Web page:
Thursday, April 26 is Confederate Memorial Day in Georgia. Unfortunately, the day is often ignored by the media and forgotten by most citizens.
Because of political correctness and the fear of possibly offending others, there will be no politicians or public officials attending events to remember their service.
Sadly, Confederate soldiers are probably the most misunderstood and disregarded veterans in American society. Not unlike our military today, these men felt the same patriotism when their state called them to duty. Identifying themselves as being primarily Georgians or South Carolinians and secondarily as Americans, they were familiar with the doctrine of secession, for it was considered a political right and considered by the New England states during the War of 1812. Like their Revolutionary forefathers, they felt they were fighting for home, family and independence.
Most Confederate soldiers were poor farmers and had no interest in slavery. Slavery was legal in the North and in the South, and there was no threat to its existence in any state when the war began.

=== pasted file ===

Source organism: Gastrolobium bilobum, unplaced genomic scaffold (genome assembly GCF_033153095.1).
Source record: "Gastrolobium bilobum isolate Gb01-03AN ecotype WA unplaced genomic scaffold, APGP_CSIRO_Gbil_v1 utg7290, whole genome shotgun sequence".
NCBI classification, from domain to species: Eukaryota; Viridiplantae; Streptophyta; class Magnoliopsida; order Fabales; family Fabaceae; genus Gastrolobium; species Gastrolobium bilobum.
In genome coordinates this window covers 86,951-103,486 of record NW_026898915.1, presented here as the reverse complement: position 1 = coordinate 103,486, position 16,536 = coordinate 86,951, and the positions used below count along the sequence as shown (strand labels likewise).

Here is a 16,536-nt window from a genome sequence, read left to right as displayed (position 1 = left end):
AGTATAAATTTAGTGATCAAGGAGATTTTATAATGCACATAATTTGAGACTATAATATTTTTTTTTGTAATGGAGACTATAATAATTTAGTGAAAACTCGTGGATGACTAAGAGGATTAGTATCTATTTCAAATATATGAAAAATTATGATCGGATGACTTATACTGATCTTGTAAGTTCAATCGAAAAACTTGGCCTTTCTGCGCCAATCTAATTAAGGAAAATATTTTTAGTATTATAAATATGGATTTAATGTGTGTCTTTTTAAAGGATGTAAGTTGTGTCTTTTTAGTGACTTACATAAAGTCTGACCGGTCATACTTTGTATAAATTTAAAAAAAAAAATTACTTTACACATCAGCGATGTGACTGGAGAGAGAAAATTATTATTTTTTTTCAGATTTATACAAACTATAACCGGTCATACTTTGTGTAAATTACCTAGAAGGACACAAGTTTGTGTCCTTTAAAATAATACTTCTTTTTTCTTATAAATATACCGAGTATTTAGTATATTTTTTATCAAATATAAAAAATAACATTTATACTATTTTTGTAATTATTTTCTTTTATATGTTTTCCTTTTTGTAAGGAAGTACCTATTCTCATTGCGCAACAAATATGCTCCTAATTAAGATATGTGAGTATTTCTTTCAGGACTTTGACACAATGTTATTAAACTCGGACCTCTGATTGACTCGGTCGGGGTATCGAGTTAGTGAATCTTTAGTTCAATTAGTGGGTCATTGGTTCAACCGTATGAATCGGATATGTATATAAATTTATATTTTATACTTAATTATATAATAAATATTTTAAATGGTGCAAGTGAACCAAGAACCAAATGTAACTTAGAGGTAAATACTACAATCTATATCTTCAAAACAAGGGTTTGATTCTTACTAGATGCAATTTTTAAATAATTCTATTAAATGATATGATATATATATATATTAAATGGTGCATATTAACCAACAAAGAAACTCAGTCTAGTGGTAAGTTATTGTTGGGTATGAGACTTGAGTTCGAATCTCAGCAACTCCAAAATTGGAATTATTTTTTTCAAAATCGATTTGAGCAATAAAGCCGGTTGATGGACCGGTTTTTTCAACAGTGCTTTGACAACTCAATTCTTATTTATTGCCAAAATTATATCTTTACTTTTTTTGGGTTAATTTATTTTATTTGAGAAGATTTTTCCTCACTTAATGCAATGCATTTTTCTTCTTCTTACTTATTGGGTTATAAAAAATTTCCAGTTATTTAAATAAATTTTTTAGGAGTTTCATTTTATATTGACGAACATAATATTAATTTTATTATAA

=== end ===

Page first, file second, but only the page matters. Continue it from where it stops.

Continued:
As the war progressed, in an effort to prevent recognition of the Confederacy by foreign powers, the Union made abolition of slavery one of its war aims. Confederate soldiers knew that the British had adopted the same tactic during the Revolution to further their cause.
Though most of them were of Anglo-Saxon descent, among their numbers were Native Americans or recent immigrants, including Jews, Hispanics and even African-Americans. Their military prowess, heroism and bravery was proven on many bloody battlefields and later became a source of pride to most Southerners and the US military - at least until the mid 20th century.
After the war, most Confederate soldiers pledged allegiance to the Union and lived peaceful and productive lives. Their respective states provided pensions to everyone who served, including African-Americans.
In the 1920s, Congress officially acknowledged them as "American veterans." These veterans would send their sons to fight imperialism in World War I, and their grandsons to combat tyranny in World War II. They left us a legacy of bravery, devotion to duty and self-sacrifice. Their service should be remembered.
Dr. Arnold M. Huskins
Major, USAF (retired)
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